That part of it, I have to ignore 90 percent of what else is in the frame. Ignore the fact that Andy doesn't look like an ape. When you're doing mo-cap, huge crowd scenes, each of those performances is actually a performance, but you don't get them all at once. You have to build them and layer them. So when we shot on the set, like what Gary was saying, it was five guys on ladders, yet that scene has literally a thousand apes in it. We had to build all those shots. So your mind starts to twist, and you start thinking this is never going to work and I'm going to look like an idiot. I have no idea how Rupert Wyatt, doing the first movie, because I at least knew that 'Rise' had worked, but he didn't know. He certainly knew other movies that had done it had worked, but I would have had a nervous breakdown. And I almost did.
Andy, are you anticipating the technology, knowing the next stage that is to come, or are you in the scene with the actors as if you were in a costume?
Andy Serkis: There's nothing to anticipate. There is nothing other than the moment. Acting the part. Playing the part. And working with the director and the other actors. Being in the moment. Inhabiting the character. And living it. There's no difference. You do that whether you're playing a live action role or a performance capture role. The acting process is entirely the same. There is no magic. The great thing about this movie, with the pressure of the shoot and the scale of the production, that Matt, to his credit, spend every single day, every single moment, creating the performances with actors on that set. With a huge film crew standing there waiting to get shots underway, where to set the cameras and everything. It wasn't about that. And that's very, very unusual on a film of this size. It was entirely about the drama. Entirely about mining every single moment for its dramatic content. As an actor, and I maintained this through every single performance capture I've ever played versus a live action role, there is absolutely no difference whatsoever.
You have to imagine what your character looks like. One thing you do get to do, in the rehearsal bay, you're working in a motion capture volume where I can see on, like a magic mirror, it's the equivalent of getting a costume on for the first time, when you go in for a costume fitting for an actor and you put on a pair of shoes or you put on a jacket. Whatever. And you start to feel like, yeah this feels like the character. You do that in the motion capture stage by looking a big screen where I can see Caesar standing there. And I raise my right arm, and Caesar raises his right arm. And I get into character. I start to move my body around and Caesar starts to move his body around in real time to what I'm doing. Your body then encodes that, your muscle memory encodes that, so when you go onto set, you know what your "costume" is. But that's the only difference. The rest of it is purse acting.
Gary Oldman: It does put some new challenges to the acting process. I don't know if the Actor's Studio, or Stella Alder, has updated their program for those moments where, okay, now you've got to [act] to no one. [Laughter] "you've caught the magic, now you really need..." I guess, it's the same way you do it in a play, but in that way you have found it in rehearsal, and you've had weeks and weeks of rehearsal so you are actually recreating every night, or trying to capture every night something you found in the rehearsal that was just instinctive. And then technique takes over. But [acting against motion capture] is somewhat a new compartment for acting, doing a performance, doing a take, and then [the director] saying to the actor, now you've got to recreate it without anybody there.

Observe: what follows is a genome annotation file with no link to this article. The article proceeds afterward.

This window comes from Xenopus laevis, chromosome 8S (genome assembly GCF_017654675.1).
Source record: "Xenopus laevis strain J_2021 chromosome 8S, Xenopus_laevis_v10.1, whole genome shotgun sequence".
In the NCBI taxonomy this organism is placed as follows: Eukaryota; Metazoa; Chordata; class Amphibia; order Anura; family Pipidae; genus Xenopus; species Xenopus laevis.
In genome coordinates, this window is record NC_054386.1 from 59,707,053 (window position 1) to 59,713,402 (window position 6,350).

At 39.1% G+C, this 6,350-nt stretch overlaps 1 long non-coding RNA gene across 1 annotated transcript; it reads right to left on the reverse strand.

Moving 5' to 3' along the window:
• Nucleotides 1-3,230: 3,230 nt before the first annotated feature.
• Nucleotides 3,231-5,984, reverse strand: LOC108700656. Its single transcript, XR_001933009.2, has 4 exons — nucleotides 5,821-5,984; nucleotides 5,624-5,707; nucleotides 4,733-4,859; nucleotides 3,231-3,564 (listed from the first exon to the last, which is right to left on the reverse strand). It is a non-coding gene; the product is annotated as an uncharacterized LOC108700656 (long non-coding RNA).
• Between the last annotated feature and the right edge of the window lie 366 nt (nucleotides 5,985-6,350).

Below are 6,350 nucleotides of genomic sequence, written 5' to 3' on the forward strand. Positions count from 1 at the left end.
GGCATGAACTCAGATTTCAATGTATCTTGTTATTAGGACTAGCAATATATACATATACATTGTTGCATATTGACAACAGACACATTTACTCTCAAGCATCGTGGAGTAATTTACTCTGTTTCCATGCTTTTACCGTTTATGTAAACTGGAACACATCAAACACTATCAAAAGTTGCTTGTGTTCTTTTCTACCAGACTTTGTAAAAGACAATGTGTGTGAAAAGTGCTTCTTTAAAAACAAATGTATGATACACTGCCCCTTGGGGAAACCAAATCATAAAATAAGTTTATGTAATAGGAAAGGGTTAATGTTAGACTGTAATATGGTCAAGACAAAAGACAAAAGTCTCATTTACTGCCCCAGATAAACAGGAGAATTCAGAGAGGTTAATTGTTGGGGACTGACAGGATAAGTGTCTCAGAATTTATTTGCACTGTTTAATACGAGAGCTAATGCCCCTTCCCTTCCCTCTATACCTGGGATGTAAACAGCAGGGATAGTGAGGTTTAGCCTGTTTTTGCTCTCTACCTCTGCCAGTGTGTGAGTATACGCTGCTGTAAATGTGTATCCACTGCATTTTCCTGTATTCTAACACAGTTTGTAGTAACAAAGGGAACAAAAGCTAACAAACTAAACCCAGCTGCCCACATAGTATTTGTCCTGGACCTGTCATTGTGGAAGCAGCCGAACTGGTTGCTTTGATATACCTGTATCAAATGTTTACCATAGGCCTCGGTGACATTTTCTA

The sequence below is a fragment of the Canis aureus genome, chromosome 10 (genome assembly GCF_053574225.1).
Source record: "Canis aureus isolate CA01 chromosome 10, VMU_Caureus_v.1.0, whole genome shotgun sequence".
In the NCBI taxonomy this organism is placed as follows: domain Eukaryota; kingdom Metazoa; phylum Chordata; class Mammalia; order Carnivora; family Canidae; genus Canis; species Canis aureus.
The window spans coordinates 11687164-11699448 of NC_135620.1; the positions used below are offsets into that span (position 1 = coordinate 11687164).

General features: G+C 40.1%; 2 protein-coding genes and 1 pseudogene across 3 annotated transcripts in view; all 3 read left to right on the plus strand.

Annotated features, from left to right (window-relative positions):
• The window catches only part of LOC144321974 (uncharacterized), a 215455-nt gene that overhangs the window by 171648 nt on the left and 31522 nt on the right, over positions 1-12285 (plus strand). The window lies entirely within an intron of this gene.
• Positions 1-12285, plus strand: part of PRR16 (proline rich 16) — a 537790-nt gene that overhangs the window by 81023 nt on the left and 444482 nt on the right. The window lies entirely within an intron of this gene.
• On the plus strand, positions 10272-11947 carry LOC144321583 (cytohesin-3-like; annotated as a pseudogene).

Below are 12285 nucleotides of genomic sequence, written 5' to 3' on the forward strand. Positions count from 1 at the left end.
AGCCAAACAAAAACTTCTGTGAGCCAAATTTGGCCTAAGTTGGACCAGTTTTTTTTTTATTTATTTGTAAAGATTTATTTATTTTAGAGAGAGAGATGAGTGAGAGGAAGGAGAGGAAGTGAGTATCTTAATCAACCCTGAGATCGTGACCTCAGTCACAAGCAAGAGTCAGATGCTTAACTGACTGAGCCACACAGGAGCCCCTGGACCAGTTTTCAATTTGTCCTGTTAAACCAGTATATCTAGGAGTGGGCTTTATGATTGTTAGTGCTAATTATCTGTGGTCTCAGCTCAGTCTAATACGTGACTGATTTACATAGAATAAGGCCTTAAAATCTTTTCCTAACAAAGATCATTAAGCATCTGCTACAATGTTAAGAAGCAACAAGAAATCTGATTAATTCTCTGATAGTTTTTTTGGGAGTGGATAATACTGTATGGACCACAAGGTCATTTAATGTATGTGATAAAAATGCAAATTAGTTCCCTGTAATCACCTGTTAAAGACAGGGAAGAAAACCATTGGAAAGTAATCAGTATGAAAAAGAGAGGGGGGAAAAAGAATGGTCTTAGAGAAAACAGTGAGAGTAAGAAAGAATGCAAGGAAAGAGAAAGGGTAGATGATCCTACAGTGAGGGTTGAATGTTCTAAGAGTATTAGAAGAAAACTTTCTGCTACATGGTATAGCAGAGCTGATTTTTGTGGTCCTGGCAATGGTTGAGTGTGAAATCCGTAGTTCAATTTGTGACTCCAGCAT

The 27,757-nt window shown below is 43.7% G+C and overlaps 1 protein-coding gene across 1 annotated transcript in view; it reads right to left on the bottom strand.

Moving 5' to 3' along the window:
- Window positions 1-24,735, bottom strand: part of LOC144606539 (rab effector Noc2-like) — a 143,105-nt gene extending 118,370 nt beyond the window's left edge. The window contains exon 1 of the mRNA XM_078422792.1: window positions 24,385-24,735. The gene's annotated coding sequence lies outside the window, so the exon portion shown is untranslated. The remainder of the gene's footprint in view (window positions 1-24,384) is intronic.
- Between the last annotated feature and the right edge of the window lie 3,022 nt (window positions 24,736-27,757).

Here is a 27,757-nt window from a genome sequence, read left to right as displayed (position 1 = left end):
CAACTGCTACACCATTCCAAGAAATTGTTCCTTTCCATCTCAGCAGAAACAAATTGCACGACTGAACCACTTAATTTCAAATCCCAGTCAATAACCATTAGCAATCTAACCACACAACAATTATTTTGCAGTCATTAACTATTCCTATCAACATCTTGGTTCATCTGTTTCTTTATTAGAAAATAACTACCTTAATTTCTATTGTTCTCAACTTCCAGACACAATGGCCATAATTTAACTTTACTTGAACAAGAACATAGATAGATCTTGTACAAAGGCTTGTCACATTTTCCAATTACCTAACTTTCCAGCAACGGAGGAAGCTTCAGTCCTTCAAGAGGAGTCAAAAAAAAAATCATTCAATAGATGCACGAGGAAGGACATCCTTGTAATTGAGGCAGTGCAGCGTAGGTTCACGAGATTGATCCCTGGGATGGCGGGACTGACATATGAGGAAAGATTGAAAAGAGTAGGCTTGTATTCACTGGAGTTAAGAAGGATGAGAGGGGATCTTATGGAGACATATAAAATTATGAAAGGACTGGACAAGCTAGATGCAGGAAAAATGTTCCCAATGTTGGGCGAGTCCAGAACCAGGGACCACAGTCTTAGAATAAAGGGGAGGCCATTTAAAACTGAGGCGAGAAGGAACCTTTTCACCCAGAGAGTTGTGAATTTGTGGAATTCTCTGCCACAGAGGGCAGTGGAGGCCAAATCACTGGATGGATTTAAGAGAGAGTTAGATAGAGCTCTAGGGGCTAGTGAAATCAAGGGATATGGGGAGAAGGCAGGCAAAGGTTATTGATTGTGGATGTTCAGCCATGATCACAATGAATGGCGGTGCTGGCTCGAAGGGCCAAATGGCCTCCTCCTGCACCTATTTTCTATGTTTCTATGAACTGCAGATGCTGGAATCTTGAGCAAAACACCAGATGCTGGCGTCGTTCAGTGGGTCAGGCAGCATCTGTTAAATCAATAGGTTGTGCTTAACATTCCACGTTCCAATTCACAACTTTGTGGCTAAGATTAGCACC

Matt Reeves: The thing is, with green screen, that kind of stuff you've had to do for a long time. But on this level of intimacy, that's unusual. But that's actually the part of it that I think will change as the technology changes. Someday people will look back and say, they did it like that? And it worked? Because it's absurd. The basic part of it, the important part which this became, is getting in a space with actors and finding the truth of the scene and then shooting that scene. Some of these other processes, I think, will go away.
[recording cuts out. My apologies. I just learned iPhones won't record sound AND take pictures at the same time.]
What references or Easter Eggs to the original series did you put into the film?
Matt Reeves: There are references like "ape not kill ape", the idea of the cannon. There are a lot of details that refer back. Even the idea of apes on horses, that's a reference to [the originals]. That's why people, who know the series, got so excited. That's the thing that I remember. When I saw that first movie, and the nets get thrown over the humans, and you look up and see that gorilla on horseback, it's the craziest thing you've ever seen.
So ['Dawn'] is meant to be both new, because you've never seen an ape, tribal-like, dawn of apes thing, but a lot of the details actually refer back to the trajectory of the originals. So the movie is on that trajectory. The ideas was to show the seeds of certain things. We're doing things like the language. On the [ape compound] wall, there were pictograms. If you look back at the pictograms, you'll actually see the history...the idea is Caesar is starting a whole new civilization. Actually on there is the Golden Gate Bridge, because that incident is really seminal to the creation of the ape world, to reflect the conflict that happened there. "Ape not kill ape", obviously, the beginnings of laws. So there are a lot of details, but I wouldn't describe them as Easter Eggs because they're quite apparent in the movie.
Thanks again to Dolby for hosting us, and Hero Complex for the terrific Q&A. If audience reaction is any indication, the movie works really well, and is a rare summer blockbuster that is equal parts intelligent, human drama and suspenseful action. I can't recommend it highly enough.